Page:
Other views of this artifact:

Accession Number:
[Southern Sudan]
Cultural Group:
?Dinka ?Bongo ?Mundo ?Nuer ?Shilluk
Date Made:
?Before 1865
Iron Metal
Hammered , Polished , Punched , Decorated
Max L = 170 mm Max W = 201 mm Th = 10.5 mm [RTS 28/4/2004].
246.7 g
Other Owners:
Collected in Sudan by John Petherick, sometime between 1853 and 1859, or 1861 to 1865. Subsequently acquired by Pitt Rivers by 1868, perhaps via auction, as Petherick is known to have sold some of his collection through Mr Bullock of High Holborn, London
Field Collector:
John Petherick
PRM Source:
Augustus Henry Lane Fox Pitt Rivers founding collection
Donated 1884
Collected Date:
1853 - 1859 or 1861 - 1865
Heavy penannular torque made from a thick iron bar with an angular, lozenge-shaped section, bent into an oval loop with slightly tapering, flat cut ends, 24 mm apart. It has been decorated with a series of notches cut across the sharp upper top edge of the object, arranged into five groups of 35, 41, 21, 32 and 42 notches respectively. The notches are lentoid in shape, and look to have been punched into the surface, sometimes at a slight angle. Hammer marks are visible on the surface, which has been polished and is currently a metallic gray colour (Pantone 421C). The object is complete and intact, and measures 201 mm across its outer width, 182 mm across the inside edges, and has a length of 170 mm, while the bar from which it has been made measures 10.5 by 10.5 mm and weighs 246.7 grams.

Collected in Sudan by John Petherick, who was based in Khartoum between 1853 and March 1859, during which period he mounted five trading expeditions into Southern Sudan, and encountered several groups of Shilluk, Dinka, Raik Dinka, Dor (Bongo), and Mundo. His collections from this time were shipped back to London in 1859, and sold at auction through Mr Bullock of High Holborn, London, on 27th June 1862 (see the Catalogue of the very interesting collection of arms and implements of war, husbandry, and the chase, and articles of costume and domestic use, procured during several expeditions up the White Nile, Bahr-il-Gazal, and among the various tribes of the country, to the cannibal Neam Nam territory on the Equator, by John Petherick, Esq., H.M. Consul, Khartoum, Soudan ). This auction included a number of Nilotic neck ornaments. Petherick returned to Khartoum in 1861, and travelled south via the Bahr el Abiad, Bahr el Jebel and then overland to Gondokoro, passing through Nuer and probably Dinka (the 'Kytch' = Cic Dinka?) territories. Any material obtained at this time would have returned to England with Petherick in 1865, where it was sold at a later auction. Pitt Rivers could have purchased the item at either event. Pitt Rivers sent this object to Bethnal Green Museum for display, as part of the first batch of objects sent there, probably in 1874. This object was later displayed in the South Kensington Museum, and transferred from there to become part of the founding collection of the Pitt Rivers Museum in 1884.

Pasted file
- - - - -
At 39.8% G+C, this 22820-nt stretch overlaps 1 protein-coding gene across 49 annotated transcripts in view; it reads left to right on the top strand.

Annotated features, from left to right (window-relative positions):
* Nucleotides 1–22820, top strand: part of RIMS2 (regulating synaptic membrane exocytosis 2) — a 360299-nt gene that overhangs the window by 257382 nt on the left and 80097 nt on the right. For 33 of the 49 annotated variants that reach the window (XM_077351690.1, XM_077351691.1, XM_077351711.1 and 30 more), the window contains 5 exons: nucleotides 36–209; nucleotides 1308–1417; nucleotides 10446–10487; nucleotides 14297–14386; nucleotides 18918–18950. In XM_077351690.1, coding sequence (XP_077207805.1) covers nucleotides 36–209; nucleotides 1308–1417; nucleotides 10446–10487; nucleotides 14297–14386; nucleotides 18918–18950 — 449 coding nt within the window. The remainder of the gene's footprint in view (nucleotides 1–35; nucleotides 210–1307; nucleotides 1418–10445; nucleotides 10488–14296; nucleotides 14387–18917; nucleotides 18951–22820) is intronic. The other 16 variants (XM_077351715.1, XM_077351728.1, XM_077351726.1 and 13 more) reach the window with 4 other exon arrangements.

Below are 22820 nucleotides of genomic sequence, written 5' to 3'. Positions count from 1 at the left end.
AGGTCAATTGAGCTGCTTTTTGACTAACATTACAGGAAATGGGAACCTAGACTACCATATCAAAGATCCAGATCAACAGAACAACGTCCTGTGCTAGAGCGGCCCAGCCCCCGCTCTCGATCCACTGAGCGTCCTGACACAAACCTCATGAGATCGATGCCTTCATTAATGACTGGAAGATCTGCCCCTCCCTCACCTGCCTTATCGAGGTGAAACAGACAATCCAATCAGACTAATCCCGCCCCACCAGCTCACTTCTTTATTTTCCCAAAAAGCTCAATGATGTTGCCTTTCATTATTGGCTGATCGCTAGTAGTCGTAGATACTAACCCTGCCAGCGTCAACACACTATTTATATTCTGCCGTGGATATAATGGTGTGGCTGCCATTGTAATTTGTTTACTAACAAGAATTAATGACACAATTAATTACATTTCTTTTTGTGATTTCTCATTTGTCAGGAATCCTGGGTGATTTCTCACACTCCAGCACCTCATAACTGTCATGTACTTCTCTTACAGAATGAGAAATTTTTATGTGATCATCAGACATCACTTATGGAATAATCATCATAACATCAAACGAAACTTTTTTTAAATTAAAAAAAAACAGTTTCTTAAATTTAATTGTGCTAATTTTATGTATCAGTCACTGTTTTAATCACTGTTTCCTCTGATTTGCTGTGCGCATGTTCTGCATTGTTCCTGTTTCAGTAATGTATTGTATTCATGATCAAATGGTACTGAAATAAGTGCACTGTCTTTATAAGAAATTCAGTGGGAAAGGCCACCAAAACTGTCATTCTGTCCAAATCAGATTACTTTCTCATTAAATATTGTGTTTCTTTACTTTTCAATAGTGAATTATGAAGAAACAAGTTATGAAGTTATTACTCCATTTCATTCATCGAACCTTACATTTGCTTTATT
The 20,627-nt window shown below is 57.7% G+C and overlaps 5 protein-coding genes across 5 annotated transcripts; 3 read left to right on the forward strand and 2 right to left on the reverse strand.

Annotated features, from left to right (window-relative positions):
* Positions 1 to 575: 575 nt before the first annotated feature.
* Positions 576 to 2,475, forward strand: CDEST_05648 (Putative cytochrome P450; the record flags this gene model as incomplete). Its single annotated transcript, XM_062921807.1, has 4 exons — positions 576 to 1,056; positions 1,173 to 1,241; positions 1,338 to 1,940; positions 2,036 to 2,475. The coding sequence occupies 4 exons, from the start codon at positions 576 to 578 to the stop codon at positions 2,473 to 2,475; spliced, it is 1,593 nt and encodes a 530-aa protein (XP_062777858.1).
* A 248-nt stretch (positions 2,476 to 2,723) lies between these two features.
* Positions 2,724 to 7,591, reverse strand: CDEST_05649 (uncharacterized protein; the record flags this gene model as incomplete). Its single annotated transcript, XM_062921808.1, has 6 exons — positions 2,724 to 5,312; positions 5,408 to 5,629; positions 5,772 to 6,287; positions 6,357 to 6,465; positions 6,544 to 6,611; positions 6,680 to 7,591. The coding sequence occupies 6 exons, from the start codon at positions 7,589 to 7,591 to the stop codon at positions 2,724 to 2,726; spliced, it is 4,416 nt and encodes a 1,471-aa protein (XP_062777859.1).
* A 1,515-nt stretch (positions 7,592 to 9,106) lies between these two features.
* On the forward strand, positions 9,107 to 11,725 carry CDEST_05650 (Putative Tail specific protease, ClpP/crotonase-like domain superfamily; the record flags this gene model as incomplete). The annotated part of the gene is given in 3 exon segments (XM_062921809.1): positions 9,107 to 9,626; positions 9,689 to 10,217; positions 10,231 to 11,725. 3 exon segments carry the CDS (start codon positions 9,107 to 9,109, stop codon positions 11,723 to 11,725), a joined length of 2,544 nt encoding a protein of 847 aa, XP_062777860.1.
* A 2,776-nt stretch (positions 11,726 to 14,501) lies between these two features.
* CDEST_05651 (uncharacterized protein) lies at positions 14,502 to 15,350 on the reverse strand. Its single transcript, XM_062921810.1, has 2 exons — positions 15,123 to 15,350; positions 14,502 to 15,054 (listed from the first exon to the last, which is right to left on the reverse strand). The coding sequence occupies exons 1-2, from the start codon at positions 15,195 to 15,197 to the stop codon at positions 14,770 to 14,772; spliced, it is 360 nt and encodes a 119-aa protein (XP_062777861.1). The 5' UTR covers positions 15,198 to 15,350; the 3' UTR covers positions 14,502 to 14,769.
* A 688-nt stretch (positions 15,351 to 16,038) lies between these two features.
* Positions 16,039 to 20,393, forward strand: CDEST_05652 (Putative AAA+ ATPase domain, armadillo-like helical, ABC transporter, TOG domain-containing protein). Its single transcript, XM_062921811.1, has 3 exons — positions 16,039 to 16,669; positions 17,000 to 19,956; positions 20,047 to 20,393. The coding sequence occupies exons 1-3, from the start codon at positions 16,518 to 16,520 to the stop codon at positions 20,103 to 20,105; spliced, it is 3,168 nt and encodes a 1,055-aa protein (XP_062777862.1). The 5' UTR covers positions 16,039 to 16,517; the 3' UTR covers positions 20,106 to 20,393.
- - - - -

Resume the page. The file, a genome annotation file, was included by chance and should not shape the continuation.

Although Petherick discusses the personal adornment of most of the groups he encountered, the only groups which he specifically describes as wearing metal necklaces are the Zande, whose ornaments 'consist of iron rings worn around the neck, wrists and ankles' and the Bari, whose chief is described as wearing a twisted iron necklace (Petherick 1869, p. 280 and p. 307). It is not yet clear how widespread this practice was.

This object is currently on display in the Lower Gallery, case 96A.

Rachael Sparks 30/9/2005.

Primary Documentation:
Accession Book IV entry [p. 171] - [insert] 1884.78 [end insert] PERSONAL ORNAMENTS. TORQUES RINGS, BRACELETS [insert] 31, 32 [end insert] - [1 of] 2 large ditto [iron pennanular torques] with notched ornamentation. ibid [E.C. AFRICA] Petherick coll. (104).
Collectors Miscellaneous XI Accession Book entry [p. 193] - PETHERICK, Consul [...] [insert] 1884.78.31, .32 [end insert] 2 large ditto [iron penannular torques] with notched ornamentation. ibid. [E[ast] Cent[ral] Africa] (P.R. 104).
?Black book entry [p. 67] - 1620. Iron neck collars and bracelets (8) Dor, Mundo, Dinka, Nouer and Schillook tribes, Africa. p. 110. [insert] 1884.78.28-32 & coupl[e] new entries.
? Added Black book entry [p. 67a] - Iron and bronze penannular knob ended bracelets, Indian in form are found in Africa having been made and introduced for trade purposes by Birmingham firms.
?Delivery Catalogue II entry [p. 300] - Personal Ornaments of various Nations [p. 305] [insert] 1884.78.28-32 + new entry [end insert] 8 iron neck collars and bracelets d[itt]o [Dor tribe, Central Africa] 1620. Case 74, 345.
Pitt Rivers Museum label - Iron torque with notched ornamentation. E. CENT. AFRICA. Petherick coll. 1858. P.R.coll. 104. [El.B 'DCF 2004-2006 What's Upstairs?' 19/4/2005]
Pitt Rivers Museum display label - Two massive iron torques with notched ornamentation. E.C. AFRICA. Petherick coll. 1858. P.R.coll [104] [El.B 'DCF 2004-2006 What's Upstairs?' 19/4/2005]

Display History:
Displayed in Bethnal Green and South Kensington Museums (V&A)? [AP].

Funded by Arts and Humanities Research Council
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